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Old 06-03-2010, 08:16 PM   #1
Chasey
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Join Date: Mar 2010
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2004 WRX Wagon
Aspen White

Default Question about open source tuning

So i want to start modifying my car, but i can't do it in big chunks. ill start with a CBE then a month down the road get a UP/DP, then maybe a month or two later an intake etc etc. and every time i dont want to pay for a tune, nor do i want to pay for the AP.

So i started looking into opensource tuning, and being the type of person that would genuinly enjoy tuning his own car i found it appealing, regardless of the risks involved with being an inexperienced tuner.

Before i even begin to tune, beleive me, i will read every possible article and thread on the subject, but reading only takes me so far. And in preperation ive read up on some of the tools needed.

Tactrix cable
Knock sensor
laptop
open source software

With all this being said i am looking to you other open source do it yourselfers to give me a rundown on your experience with the different opensource options out there, as well as what precautions i should take. other tools (Such as knock sensor) and perhaps where you got these items from.

Tl;dr

What open source tuning software do you like, what tools do i need to do it correctly? (of course the person doing the tuning is the biggest variable on it being done correctly or not)

thanks.
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Old 06-03-2010, 08:24 PM   #2
Byzantium
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What about a wideband? If you're looking to learn, a UTEC may be an easier start for you.
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Old 06-04-2010, 03:33 AM   #3
Chi_San
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I've used ROMRaider and ECU Flash. Worked well for me.

I will be getting a protune when I build my stroker motor, I think, though. Too many variables, such as 9:1 compression, 2.15 liters (or 2.2, I can't figure out exactly what the displacement will end up being), different cams, and possibly a twinscroll turbo will make self tuning it a huge challenge that I won't have the time to deal with I'm afraid.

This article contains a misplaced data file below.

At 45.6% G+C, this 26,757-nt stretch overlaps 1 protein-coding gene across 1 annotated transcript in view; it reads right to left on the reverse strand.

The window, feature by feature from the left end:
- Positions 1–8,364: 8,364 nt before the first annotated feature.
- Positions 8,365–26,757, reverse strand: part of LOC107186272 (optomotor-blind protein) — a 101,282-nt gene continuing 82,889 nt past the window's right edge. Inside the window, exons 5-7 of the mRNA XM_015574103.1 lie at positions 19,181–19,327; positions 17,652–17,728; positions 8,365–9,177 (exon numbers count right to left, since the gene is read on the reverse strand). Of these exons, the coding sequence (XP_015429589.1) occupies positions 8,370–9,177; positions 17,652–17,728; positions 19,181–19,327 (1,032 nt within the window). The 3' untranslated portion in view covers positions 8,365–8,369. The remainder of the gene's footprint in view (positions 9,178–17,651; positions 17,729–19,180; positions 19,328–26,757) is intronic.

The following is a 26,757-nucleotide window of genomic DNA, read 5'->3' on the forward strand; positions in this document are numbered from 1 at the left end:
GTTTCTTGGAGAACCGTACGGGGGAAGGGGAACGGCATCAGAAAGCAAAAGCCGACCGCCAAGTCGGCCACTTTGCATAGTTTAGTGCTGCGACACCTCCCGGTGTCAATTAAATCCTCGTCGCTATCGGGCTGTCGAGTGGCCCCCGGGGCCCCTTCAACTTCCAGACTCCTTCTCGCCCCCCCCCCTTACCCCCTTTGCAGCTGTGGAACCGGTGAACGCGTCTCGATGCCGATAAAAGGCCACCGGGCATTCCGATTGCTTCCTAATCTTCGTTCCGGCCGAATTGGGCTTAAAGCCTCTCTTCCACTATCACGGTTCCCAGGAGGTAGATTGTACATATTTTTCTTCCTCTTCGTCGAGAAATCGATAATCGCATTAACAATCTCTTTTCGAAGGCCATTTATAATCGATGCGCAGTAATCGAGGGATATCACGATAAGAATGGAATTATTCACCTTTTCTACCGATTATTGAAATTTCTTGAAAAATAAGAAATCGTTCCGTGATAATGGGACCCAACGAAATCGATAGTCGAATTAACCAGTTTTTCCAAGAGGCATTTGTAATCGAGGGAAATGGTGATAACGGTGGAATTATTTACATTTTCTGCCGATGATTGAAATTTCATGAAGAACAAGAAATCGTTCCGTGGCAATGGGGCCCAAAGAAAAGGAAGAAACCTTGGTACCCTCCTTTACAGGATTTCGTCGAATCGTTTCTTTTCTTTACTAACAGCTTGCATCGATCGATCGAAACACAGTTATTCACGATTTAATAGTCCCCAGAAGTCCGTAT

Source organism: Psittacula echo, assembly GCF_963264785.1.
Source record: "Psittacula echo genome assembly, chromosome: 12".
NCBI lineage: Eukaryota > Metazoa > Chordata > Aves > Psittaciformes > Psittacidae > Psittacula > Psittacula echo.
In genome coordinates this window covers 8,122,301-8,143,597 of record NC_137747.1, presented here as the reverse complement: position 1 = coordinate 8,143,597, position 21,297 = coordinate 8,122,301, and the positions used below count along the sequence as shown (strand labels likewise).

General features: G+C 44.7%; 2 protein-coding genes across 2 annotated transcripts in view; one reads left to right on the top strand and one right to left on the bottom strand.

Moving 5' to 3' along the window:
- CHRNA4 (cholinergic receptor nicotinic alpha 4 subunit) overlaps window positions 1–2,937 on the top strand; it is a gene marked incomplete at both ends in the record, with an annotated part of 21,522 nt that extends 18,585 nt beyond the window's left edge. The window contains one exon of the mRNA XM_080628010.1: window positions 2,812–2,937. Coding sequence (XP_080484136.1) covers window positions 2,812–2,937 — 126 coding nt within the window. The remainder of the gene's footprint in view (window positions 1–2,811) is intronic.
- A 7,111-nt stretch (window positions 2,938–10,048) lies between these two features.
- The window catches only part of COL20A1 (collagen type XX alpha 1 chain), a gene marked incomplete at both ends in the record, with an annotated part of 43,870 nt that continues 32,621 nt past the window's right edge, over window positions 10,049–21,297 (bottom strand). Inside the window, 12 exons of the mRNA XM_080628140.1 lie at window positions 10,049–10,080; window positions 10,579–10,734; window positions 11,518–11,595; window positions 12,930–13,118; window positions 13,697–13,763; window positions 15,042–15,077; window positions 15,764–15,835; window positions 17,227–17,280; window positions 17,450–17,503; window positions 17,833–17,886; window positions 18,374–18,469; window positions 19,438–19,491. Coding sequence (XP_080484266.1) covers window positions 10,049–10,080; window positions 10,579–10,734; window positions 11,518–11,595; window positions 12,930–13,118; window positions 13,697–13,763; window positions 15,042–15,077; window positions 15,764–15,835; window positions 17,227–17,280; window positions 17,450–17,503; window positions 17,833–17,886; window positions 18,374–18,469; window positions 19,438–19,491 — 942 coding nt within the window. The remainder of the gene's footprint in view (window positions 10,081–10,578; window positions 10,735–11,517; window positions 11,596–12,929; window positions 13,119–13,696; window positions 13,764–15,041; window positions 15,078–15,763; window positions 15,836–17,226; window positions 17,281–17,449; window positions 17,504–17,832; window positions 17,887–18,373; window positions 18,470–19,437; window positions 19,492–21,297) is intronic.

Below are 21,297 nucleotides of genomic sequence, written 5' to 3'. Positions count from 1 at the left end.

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Old 06-04-2010, 03:36 AM   #4
jonnylin1
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i'll be doing this soon as well, it'd be great to learn some things before i start haha

perhaps we could share some ideas too after we start getting a hang of things...
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Old 06-04-2010, 07:11 AM   #5
OUScooby
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Quote:
Originally Posted by Chasey View Post
So i want to start modifying my car, but i can't do it in big chunks. ill start with a CBE then a month down the road get a UP/DP, then maybe a month or two later an intake etc etc. and every time i dont want to pay for a tune, nor do i want to pay for the AP.

So i started looking into opensource tuning, and being the type of person that would genuinly enjoy tuning his own car i found it appealing, regardless of the risks involved with being an inexperienced tuner.

Before i even begin to tune, beleive me, i will read every possible article and thread on the subject, but reading only takes me so far. And in preperation ive read up on some of the tools needed.

Tactrix cable
Knock sensor
laptop
open source software

With all this being said i am looking to you other open source do it yourselfers to give me a rundown on your experience with the different opensource options out there, as well as what precautions i should take. other tools (Such as knock sensor) and perhaps where you got these items from.

Tl;dr

What open source tuning software do you like, what tools do i need to do it correctly? (of course the person doing the tuning is the biggest variable on it being done correctly or not)

thanks.
Never heard of an aftermarket knock sensor. But if you are serious about tuning yourself you'll need a wibeband o2 sensor. As for software, romraider and ecuflash are the only ones available that i know of for subarus.

As far as my experiences with OS tuning, well I came into it all bright eyed and busy tailed like you, expecting to tune my car myself. The reality of it is that if you don't know what you;re doing you can do some serious damage to you're engine.
Now I just use OS software for datalogging, and to switch between a few different map, basically using my laptop like an AP. I've learned enough to tweak my OTS map for my own car, but I am by no means a tuner.